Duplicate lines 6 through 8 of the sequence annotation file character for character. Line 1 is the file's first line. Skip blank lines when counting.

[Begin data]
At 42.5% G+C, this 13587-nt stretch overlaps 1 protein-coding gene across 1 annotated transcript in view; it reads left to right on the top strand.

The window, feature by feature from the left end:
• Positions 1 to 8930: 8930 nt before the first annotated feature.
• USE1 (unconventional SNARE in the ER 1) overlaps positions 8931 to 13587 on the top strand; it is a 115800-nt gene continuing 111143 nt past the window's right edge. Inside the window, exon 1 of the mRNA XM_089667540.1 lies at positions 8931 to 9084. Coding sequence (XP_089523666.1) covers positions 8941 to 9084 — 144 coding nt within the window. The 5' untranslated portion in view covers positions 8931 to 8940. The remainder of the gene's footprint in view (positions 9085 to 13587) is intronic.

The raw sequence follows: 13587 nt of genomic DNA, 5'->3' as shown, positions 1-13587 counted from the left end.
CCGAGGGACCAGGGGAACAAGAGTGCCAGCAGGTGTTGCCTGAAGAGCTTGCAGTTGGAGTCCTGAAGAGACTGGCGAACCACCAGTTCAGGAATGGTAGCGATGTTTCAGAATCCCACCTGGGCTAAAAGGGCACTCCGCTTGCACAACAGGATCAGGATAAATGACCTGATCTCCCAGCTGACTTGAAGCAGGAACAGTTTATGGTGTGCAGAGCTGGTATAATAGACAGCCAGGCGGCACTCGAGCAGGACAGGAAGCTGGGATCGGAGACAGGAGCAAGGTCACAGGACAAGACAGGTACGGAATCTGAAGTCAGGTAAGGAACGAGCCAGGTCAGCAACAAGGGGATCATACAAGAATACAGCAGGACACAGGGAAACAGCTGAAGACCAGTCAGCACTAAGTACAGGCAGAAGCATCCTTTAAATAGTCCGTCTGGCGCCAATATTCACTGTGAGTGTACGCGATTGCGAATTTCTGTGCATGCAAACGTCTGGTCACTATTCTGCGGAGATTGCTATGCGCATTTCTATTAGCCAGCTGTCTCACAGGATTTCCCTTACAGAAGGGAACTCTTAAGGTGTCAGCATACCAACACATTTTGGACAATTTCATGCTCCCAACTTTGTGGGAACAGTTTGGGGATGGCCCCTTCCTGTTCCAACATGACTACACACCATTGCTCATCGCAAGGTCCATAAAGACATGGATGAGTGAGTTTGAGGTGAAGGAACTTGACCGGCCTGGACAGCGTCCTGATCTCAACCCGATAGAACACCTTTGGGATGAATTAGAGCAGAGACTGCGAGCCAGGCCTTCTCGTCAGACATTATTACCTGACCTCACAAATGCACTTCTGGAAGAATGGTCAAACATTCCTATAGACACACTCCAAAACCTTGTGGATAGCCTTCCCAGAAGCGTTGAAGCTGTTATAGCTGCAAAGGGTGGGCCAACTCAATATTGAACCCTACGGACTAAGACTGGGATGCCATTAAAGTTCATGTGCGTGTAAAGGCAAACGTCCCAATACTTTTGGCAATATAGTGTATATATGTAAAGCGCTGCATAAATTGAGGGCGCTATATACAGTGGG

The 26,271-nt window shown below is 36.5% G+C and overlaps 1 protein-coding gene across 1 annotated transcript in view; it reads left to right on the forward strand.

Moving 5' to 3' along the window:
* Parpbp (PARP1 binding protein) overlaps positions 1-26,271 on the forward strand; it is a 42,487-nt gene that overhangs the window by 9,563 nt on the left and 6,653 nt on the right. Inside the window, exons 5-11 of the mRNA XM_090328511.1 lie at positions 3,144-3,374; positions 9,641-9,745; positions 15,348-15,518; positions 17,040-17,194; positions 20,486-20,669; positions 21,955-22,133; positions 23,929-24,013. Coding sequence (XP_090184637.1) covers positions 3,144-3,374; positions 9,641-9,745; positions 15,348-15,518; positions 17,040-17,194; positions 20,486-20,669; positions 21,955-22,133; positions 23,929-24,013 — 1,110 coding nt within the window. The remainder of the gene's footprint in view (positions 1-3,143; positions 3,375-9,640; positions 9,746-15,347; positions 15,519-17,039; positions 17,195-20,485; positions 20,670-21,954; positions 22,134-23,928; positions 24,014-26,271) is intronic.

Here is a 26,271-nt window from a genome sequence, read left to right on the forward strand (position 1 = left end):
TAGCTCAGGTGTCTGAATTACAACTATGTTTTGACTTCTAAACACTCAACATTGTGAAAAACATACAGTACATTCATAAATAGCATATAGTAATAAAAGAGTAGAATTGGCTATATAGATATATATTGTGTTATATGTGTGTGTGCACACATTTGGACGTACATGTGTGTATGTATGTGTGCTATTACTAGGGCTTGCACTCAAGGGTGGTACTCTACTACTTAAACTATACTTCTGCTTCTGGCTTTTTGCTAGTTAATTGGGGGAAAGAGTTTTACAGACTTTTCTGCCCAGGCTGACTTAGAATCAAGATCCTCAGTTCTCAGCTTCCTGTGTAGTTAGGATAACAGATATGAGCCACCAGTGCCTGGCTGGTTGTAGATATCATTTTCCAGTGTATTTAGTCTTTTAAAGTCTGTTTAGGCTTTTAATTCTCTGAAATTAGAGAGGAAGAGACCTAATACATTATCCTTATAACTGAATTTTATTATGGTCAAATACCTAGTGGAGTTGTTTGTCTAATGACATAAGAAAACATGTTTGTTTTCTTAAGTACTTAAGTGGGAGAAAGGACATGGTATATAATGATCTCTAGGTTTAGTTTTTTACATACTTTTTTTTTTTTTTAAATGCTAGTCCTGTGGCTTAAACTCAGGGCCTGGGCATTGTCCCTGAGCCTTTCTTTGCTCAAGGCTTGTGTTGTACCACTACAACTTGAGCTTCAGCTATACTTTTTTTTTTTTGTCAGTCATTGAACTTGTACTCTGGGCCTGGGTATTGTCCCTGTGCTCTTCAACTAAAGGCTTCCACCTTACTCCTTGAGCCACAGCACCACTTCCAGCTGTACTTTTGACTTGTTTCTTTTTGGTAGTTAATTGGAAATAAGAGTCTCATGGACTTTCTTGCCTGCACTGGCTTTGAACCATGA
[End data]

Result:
CCGAGGGACCAGGGGAACAAGAGTGCCAGCAGGTGTTGCCTGAAGAGCTTGCAGTTGGAGTCCTGAAGAGACTGGCGAACCACCAGTTCAGGAATGGTAGCGATGTTTCAGAATCCCACCTGGGCTAAAAGGGCACTCCGCTTGCACAACAGGATCAGGATAAATGACCTGATCTCCCAGCTGACTTGAAGCAGGAACAGTTTATGGTGTGCAGAGCTGGTATAATAGACAGCCAGGCGGCACTCGAGCAGGACAGGAAGCTGGGATCGGAGACAGGAGCAAGGTCACAGGACAAGACAGGTACGGAATCTGAAGTCAGGTAAGGAACGAGCCAGGTCAGCAACAAGGGGATCATACAAGAATACAGCAGGACACAGGGAAACAGCTGAAGACCAGTCAGCACTAAGTACAGGCAGAAGCATCCTTTAAATAGTCCGTCTGGCGCCAATATTCACTGTGAGTGTACGCGATTGCGAATTTCTGTGCATGCAAACGTCTGGTCACTATTCTGCGGAGATTGCTATGCGCATTTCTATTAGCCAGCTGTCTCACAGGATTTCCCTTACAGAAGGGAACTCTTAAGGTGTCAGCATACCAACACATTTTGGACAATTTCATGCTCCCAACTTTGTGGGAACAGTTTGGGGATGGCCCCTTCCTGTTCCAACATGACTACACACCATTGCTCATCGCAAGGTCCATAAAGACATGGATGAGTGAGTTTGAGGTGAAGGAACTTGACCGGCCTGGACAGCGTCCTGATCTCAACCCGATAGAACACCTTTGGGATGAATTAGAGCAGAGACTGCGAGCCAGGCCTTCTCGTCAGACATTATTACCTGACCTCACAAATGCACTTCTGGAAGAATGGTCAAACATTCCTATAGACACACTCCAAAACCTTGTGGATAGCCTTCCCAGAAGCGTTGAAGCTGTTATAGCTGCAAAGGGTGGGCCAACTCAATATTGAACCCTACGGACTAAGACTGGGATGCCATTAAAGTTCATGTGCGTGTAAAGGCAAACGTCCCAATACTTTTGGCAATATAGTGTATATATGTAAAGCGCTGCATAAATTGAGGGCGCTATATACAGTGGG

The 26,271-nt window shown below is 36.5% G+C and overlaps 1 protein-coding gene across 1 annotated transcript in view; it reads left to right on the forward strand.

Moving 5' to 3' along the window: